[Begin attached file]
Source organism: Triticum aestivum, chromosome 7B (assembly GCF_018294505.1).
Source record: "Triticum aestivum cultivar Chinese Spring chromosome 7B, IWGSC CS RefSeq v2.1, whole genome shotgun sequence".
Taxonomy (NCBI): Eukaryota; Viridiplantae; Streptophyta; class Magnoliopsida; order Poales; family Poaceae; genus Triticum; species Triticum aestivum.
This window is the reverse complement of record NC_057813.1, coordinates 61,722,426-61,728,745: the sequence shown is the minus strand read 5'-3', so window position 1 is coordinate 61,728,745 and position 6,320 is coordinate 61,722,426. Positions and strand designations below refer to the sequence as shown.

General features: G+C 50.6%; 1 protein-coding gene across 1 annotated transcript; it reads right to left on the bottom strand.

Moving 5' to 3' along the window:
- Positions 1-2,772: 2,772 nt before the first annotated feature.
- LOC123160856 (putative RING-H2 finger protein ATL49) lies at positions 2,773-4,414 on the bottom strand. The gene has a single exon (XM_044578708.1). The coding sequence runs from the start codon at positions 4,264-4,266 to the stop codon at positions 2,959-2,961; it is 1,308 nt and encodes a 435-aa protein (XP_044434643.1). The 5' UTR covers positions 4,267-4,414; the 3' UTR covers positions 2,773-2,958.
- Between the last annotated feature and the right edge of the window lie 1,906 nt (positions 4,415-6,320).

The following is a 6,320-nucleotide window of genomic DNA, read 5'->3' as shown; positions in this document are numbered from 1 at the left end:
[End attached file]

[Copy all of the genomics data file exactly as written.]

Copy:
Source organism: Triticum aestivum, chromosome 7B (assembly GCF_018294505.1).
Source record: "Triticum aestivum cultivar Chinese Spring chromosome 7B, IWGSC CS RefSeq v2.1, whole genome shotgun sequence".
Taxonomy (NCBI): Eukaryota; Viridiplantae; Streptophyta; class Magnoliopsida; order Poales; family Poaceae; genus Triticum; species Triticum aestivum.
This window is the reverse complement of record NC_057813.1, coordinates 61,722,426-61,728,745: the sequence shown is the minus strand read 5'-3', so window position 1 is coordinate 61,728,745 and position 6,320 is coordinate 61,722,426. Positions and strand designations below refer to the sequence as shown.

General features: G+C 50.6%; 1 protein-coding gene across 1 annotated transcript; it reads right to left on the bottom strand.

Moving 5' to 3' along the window:
- Positions 1-2,772: 2,772 nt before the first annotated feature.
- LOC123160856 (putative RING-H2 finger protein ATL49) lies at positions 2,773-4,414 on the bottom strand. The gene has a single exon (XM_044578708.1). The coding sequence runs from the start codon at positions 4,264-4,266 to the stop codon at positions 2,959-2,961; it is 1,308 nt and encodes a 435-aa protein (XP_044434643.1). The 5' UTR covers positions 4,267-4,414; the 3' UTR covers positions 2,773-2,958.
- Between the last annotated feature and the right edge of the window lie 1,906 nt (positions 4,415-6,320).

The following is a 6,320-nucleotide window of genomic DNA, read 5'->3' as shown; positions in this document are numbered from 1 at the left end: